Hand-me-down four-point harnesses were sourced to provide a safe environment in the most cost conscious way possible. The couple prefers to stay true to the unofficial rules of the Gambler 500 by staying around $500 for their gambler builds. Sometimes, that leads to interesting challenges, but they are always up to the task.

Old seats from a Honda Accord make the ride much more comfortable on or off road.

Conquering Challenges

Being a military service member, Gage is no stranger to challenges. Cost was just one of the big considerations throughout the build. Another consideration was how to transform the original two-wheel-drive Jeep into a gambler-worthy four-wheel-drive. After some initial research, they figured out that the suspension components from a comparable model CJ swap to the DJ fairly easily. For example, the leaf springs and U-bolts are the same. However, the steering is different, because the DJ is right hand drive.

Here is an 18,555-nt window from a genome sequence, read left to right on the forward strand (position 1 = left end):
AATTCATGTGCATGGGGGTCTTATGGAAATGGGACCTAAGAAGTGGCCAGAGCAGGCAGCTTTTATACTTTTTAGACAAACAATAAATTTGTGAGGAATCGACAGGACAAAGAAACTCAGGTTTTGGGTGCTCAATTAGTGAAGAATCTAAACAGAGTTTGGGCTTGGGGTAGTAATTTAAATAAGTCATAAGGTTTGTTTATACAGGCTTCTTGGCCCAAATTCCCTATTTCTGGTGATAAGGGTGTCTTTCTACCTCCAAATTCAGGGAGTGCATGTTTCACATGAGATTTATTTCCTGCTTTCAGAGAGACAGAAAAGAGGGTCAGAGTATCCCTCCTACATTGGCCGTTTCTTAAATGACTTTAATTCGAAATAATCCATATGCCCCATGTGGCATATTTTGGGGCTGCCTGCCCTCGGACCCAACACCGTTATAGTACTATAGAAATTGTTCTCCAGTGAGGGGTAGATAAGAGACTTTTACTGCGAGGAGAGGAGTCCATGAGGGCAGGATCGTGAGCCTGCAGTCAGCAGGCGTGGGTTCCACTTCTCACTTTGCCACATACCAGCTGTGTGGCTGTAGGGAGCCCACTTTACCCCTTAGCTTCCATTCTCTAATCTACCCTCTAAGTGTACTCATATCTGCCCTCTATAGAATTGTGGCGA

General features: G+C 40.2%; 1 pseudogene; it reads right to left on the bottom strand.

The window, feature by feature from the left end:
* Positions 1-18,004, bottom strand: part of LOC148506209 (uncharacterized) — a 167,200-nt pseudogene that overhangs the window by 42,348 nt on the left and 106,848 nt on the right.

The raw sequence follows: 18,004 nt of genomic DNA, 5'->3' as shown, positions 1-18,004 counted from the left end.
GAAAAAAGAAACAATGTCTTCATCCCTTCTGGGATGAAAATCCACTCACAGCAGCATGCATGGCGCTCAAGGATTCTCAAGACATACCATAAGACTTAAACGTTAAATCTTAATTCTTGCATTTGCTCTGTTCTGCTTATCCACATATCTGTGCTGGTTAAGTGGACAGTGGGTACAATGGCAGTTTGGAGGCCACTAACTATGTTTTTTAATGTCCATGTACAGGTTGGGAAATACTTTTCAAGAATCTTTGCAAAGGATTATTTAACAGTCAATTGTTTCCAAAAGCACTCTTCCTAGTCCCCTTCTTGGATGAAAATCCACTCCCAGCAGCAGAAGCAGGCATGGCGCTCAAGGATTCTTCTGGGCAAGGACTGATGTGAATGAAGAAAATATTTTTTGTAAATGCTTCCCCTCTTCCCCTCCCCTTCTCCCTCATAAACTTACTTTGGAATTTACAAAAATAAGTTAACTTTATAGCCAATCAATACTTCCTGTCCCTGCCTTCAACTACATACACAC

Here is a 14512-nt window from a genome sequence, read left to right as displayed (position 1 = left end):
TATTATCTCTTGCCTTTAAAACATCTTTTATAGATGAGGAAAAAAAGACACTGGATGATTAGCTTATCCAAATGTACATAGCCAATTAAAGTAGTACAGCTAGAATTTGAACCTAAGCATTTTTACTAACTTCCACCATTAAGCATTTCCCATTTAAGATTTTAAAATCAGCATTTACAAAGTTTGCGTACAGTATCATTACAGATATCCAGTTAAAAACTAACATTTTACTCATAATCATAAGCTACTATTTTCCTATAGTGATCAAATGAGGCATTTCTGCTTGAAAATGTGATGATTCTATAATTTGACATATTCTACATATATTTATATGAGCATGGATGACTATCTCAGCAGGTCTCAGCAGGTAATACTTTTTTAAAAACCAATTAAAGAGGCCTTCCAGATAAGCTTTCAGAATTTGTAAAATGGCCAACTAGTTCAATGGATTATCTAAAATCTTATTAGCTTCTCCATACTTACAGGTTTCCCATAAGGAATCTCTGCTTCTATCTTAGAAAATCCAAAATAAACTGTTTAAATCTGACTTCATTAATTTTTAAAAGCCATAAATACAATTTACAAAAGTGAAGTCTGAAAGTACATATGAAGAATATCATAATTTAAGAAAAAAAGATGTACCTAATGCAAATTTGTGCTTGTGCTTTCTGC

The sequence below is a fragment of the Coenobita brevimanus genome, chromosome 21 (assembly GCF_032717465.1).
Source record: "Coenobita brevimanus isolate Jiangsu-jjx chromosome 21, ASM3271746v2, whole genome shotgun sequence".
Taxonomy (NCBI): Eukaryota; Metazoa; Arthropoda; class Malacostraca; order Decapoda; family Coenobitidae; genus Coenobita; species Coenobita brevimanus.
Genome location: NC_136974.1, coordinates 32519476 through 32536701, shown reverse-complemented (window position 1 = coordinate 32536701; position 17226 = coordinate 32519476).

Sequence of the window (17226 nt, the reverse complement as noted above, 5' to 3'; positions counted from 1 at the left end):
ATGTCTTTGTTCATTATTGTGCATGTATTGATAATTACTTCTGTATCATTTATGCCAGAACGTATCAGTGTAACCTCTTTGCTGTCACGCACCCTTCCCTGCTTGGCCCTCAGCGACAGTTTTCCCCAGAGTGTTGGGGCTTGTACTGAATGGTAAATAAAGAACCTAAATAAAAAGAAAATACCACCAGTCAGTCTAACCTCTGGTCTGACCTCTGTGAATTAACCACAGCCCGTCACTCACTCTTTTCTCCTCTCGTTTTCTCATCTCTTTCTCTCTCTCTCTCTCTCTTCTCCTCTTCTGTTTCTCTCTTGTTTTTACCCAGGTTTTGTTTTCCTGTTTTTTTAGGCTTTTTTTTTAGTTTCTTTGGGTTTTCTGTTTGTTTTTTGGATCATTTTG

Gage admitted that, “The steering was a little bit of a challenge, because everything in America is left hand drive. I took the good parts from both the CJ and DJ systems and combined them. Steering and brakes are both important for safety and I don’t scrimp on those. I’ll scrimp on a lot of stuff, but on those things I won’t, because they keep us safe.” Safety was also on the couple’s mind as they sourced materials to build a small roll cage in the rear of the Jeep.